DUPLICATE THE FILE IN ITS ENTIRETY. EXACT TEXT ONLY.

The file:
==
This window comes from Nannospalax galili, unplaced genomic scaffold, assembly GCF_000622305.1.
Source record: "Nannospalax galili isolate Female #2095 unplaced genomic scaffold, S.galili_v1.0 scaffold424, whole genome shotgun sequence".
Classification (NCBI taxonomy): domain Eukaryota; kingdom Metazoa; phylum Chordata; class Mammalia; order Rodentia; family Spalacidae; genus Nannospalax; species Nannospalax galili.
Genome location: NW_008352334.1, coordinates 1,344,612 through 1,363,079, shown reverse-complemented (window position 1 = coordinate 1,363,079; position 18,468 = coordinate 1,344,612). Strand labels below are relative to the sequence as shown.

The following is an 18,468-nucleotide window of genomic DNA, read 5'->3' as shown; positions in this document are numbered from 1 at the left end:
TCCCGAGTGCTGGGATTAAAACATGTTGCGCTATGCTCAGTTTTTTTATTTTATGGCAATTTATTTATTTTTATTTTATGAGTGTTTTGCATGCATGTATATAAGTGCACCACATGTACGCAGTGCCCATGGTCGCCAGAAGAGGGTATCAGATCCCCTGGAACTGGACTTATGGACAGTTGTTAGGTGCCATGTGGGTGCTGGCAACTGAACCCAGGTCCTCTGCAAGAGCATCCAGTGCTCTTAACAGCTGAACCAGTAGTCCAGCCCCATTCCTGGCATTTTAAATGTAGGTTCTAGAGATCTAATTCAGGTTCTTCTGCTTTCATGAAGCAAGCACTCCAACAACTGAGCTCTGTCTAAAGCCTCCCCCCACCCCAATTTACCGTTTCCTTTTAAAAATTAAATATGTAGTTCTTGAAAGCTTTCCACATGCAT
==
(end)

This window comes from Nannospalax galili, unplaced genomic scaffold, assembly GCF_000622305.1.
Source record: "Nannospalax galili isolate Female #2095 unplaced genomic scaffold, S.galili_v1.0 scaffold424, whole genome shotgun sequence".
Classification (NCBI taxonomy): domain Eukaryota; kingdom Metazoa; phylum Chordata; class Mammalia; order Rodentia; family Spalacidae; genus Nannospalax; species Nannospalax galili.
Genome location: NW_008352334.1, coordinates 1,344,612 through 1,363,079, shown reverse-complemented (window position 1 = coordinate 1,363,079; position 18,468 = coordinate 1,344,612). Strand labels below are relative to the sequence as shown.

The following is an 18,468-nucleotide window of genomic DNA, read 5'->3' as shown; positions in this document are numbered from 1 at the left end:
TCCCGAGTGCTGGGATTAAAACATGTTGCGCTATGCTCAGTTTTTTTATTTTATGGCAATTTATTTATTTTTATTTTATGAGTGTTTTGCATGCATGTATATAAGTGCACCACATGTACGCAGTGCCCATGGTCGCCAGAAGAGGGTATCAGATCCCCTGGAACTGGACTTATGGACAGTTGTTAGGTGCCATGTGGGTGCTGGCAACTGAACCCAGGTCCTCTGCAAGAGCATCCAGTGCTCTTAACAGCTGAACCAGTAGTCCAGCCCCATTCCTGGCATTTTAAATGTAGGTTCTAGAGATCTAATTCAGGTTCTTCTGCTTTCATGAAGCAAGCACTCCAACAACTGAGCTCTGTCTAAAGCCTCCCCCCACCCCAATTTACCGTTTCCTTTTAAAAATTAAATATGTAGTTCTTGAAAGCTTTCCACATGCAT